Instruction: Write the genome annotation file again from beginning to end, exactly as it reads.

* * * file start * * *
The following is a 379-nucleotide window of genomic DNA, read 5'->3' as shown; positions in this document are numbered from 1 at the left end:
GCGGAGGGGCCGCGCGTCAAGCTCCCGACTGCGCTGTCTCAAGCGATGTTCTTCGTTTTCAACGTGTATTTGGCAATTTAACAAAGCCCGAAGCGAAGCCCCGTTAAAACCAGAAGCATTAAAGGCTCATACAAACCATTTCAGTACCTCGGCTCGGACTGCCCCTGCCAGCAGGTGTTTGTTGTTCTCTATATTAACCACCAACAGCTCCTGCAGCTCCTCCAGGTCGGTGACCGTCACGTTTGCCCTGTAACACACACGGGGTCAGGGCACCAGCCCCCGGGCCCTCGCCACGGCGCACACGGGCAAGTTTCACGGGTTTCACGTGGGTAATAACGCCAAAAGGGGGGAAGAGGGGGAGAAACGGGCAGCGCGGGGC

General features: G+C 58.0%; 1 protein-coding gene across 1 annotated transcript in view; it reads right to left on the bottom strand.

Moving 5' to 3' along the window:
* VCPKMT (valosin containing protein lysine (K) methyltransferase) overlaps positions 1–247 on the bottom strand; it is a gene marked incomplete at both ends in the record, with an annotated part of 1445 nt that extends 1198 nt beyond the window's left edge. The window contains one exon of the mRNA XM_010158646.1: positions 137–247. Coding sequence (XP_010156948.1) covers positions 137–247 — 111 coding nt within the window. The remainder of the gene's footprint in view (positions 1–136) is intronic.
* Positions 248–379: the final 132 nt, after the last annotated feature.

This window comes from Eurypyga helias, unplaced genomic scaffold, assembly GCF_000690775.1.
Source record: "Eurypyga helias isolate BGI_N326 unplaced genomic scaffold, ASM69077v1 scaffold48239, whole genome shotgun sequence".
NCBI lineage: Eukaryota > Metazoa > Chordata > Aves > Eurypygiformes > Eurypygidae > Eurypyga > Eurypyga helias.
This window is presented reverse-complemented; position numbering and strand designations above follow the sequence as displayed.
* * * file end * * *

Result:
The following is a 379-nucleotide window of genomic DNA, read 5'->3' as shown; positions in this document are numbered from 1 at the left end:
GCGGAGGGGCCGCGCGTCAAGCTCCCGACTGCGCTGTCTCAAGCGATGTTCTTCGTTTTCAACGTGTATTTGGCAATTTAACAAAGCCCGAAGCGAAGCCCCGTTAAAACCAGAAGCATTAAAGGCTCATACAAACCATTTCAGTACCTCGGCTCGGACTGCCCCTGCCAGCAGGTGTTTGTTGTTCTCTATATTAACCACCAACAGCTCCTGCAGCTCCTCCAGGTCGGTGACCGTCACGTTTGCCCTGTAACACACACGGGGTCAGGGCACCAGCCCCCGGGCCCTCGCCACGGCGCACACGGGCAAGTTTCACGGGTTTCACGTGGGTAATAACGCCAAAAGGGGGGAAGAGGGGGAGAAACGGGCAGCGCGGGGC

General features: G+C 58.0%; 1 protein-coding gene across 1 annotated transcript in view; it reads right to left on the bottom strand.

Moving 5' to 3' along the window:
* VCPKMT (valosin containing protein lysine (K) methyltransferase) overlaps positions 1–247 on the bottom strand; it is a gene marked incomplete at both ends in the record, with an annotated part of 1445 nt that extends 1198 nt beyond the window's left edge. The window contains one exon of the mRNA XM_010158646.1: positions 137–247. Coding sequence (XP_010156948.1) covers positions 137–247 — 111 coding nt within the window. The remainder of the gene's footprint in view (positions 1–136) is intronic.
* Positions 248–379: the final 132 nt, after the last annotated feature.

This window comes from Eurypyga helias, unplaced genomic scaffold, assembly GCF_000690775.1.
Source record: "Eurypyga helias isolate BGI_N326 unplaced genomic scaffold, ASM69077v1 scaffold48239, whole genome shotgun sequence".
NCBI lineage: Eukaryota > Metazoa > Chordata > Aves > Eurypygiformes > Eurypygidae > Eurypyga > Eurypyga helias.
This window is presented reverse-complemented; position numbering and strand designations above follow the sequence as displayed.